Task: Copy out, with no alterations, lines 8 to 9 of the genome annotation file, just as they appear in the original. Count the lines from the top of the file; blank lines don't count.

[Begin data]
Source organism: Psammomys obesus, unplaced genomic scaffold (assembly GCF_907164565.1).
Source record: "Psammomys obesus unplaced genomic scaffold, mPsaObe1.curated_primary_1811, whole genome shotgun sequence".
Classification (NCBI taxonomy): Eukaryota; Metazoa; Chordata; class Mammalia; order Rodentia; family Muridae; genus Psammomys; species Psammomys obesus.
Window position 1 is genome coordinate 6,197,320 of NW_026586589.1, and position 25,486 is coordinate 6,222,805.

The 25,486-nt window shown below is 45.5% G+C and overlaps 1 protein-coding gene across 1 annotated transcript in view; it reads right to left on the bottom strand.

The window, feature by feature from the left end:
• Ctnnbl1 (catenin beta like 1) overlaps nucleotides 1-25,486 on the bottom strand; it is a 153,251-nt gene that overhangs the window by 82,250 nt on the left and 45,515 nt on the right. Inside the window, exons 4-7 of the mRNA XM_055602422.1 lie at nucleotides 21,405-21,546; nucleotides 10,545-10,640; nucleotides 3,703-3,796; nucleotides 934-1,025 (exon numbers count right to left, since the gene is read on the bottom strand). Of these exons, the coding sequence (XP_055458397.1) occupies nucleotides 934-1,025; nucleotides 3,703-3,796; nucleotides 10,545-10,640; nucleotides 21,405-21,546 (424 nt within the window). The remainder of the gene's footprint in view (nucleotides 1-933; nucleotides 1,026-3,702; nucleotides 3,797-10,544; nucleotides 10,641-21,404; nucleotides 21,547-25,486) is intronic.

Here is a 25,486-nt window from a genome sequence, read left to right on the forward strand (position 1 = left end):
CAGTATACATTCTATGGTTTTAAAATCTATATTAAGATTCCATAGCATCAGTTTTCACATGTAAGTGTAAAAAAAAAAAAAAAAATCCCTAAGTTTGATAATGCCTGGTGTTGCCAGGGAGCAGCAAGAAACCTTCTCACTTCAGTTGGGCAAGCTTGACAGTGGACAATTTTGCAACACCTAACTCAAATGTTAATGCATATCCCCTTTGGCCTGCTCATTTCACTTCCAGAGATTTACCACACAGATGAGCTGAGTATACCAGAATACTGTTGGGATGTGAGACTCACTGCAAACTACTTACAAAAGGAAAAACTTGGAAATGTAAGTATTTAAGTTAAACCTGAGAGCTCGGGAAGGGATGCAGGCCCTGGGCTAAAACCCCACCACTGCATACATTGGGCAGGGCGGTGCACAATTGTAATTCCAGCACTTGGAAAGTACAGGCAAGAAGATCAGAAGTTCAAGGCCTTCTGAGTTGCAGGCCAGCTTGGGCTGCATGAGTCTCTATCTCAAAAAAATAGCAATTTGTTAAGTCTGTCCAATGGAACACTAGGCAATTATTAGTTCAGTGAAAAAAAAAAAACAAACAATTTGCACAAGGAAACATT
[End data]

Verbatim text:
Here is a 25,486-nt window from a genome sequence, read left to right on the forward strand (position 1 = left end):
CAGTATACATTCTATGGTTTTAAAATCTATATTAAGATTCCATAGCATCAGTTTTCACATGTAAGTGTAAAAAAAAAAAAAAAAATCCCTAAGTTTGATAATGCCTGGTGTTGCCAGGGAGCAGCAAGAAACCTTCTCACTTCAGTTGGGCAAGCTTGACAGTGGACAATTTTGCAACACCTAACTCAAATGTTAATGCATATCCCCTTTGGCCTGCTCATTTCACTTCCAGAGATTTACCACACAGATGAGCTGAGTATACCAGAATACTGTTGGGATGTGAGACTCACTGCAAACTACTTACAAAAGGAAAAACTTGGAAATGTAAGTATTTAAGTTAAACCTGAGAGCTCGGGAAGGGATGCAGGCCCTGGGCTAAAACCCCACCACTGCATACATTGGGCAGGGCGGTGCACAATTGTAATTCCAGCACTTGGAAAGTACAGGCAAGAAGATCAGAAGTTCAAGGCCTTCTGAGTTGCAGGCCAGCTTGGGCTGCATGAGTCTCTATCTCAAAAAAATAGCAATTTGTTAAGTCTGTCCAATGGAACACTAGGCAATTATTAGTTCAGTGAAAAAAAAAAAACAAACAATTTGCACAAGGAAACATT